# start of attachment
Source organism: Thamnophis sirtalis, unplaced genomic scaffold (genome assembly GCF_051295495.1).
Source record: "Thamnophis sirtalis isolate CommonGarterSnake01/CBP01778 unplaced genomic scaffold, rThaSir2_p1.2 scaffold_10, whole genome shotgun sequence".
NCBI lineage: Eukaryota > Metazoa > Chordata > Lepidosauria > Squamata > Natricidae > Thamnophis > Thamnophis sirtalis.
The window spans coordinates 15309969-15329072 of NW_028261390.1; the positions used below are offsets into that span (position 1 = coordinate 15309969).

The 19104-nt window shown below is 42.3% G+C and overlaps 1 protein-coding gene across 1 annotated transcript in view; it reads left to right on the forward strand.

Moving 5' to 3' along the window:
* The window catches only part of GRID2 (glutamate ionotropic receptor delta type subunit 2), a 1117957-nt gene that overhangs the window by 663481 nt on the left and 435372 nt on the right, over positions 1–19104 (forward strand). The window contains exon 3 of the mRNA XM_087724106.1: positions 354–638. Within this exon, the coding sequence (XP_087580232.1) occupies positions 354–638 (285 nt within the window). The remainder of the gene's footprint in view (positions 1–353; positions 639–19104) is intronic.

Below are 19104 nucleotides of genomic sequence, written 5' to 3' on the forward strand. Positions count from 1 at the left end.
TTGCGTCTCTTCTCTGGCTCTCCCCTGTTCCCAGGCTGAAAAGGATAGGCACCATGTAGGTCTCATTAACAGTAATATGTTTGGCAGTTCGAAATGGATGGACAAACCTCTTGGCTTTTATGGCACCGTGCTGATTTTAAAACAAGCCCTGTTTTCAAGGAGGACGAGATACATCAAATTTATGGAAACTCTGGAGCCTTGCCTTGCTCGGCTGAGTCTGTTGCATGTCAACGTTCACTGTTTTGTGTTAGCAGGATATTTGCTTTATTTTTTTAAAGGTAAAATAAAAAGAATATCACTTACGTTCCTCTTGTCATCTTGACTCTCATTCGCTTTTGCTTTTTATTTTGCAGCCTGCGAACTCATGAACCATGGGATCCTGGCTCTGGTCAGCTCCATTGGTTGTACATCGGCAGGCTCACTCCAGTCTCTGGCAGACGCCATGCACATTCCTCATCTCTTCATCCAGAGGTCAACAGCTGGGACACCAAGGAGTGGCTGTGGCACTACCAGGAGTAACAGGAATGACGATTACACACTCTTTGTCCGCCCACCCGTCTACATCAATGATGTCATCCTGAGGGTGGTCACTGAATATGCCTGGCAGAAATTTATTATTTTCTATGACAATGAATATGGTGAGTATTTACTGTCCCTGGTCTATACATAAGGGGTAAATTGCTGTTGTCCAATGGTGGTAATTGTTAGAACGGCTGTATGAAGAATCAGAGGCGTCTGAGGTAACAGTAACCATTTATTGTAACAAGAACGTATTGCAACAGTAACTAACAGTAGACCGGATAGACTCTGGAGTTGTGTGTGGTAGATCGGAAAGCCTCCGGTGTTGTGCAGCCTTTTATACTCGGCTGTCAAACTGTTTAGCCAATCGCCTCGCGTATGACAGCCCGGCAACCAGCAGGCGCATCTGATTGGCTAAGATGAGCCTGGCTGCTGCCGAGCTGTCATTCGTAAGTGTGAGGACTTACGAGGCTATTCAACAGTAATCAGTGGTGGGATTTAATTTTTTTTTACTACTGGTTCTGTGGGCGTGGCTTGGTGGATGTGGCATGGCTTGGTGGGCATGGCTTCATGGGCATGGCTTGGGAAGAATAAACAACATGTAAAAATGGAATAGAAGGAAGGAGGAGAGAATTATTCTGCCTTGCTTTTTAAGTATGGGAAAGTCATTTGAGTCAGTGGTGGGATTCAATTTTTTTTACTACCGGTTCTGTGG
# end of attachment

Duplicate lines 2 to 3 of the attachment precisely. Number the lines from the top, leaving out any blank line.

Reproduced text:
Source record: "Thamnophis sirtalis isolate CommonGarterSnake01/CBP01778 unplaced genomic scaffold, rThaSir2_p1.2 scaffold_10, whole genome shotgun sequence".
NCBI lineage: Eukaryota > Metazoa > Chordata > Lepidosauria > Squamata > Natricidae > Thamnophis > Thamnophis sirtalis.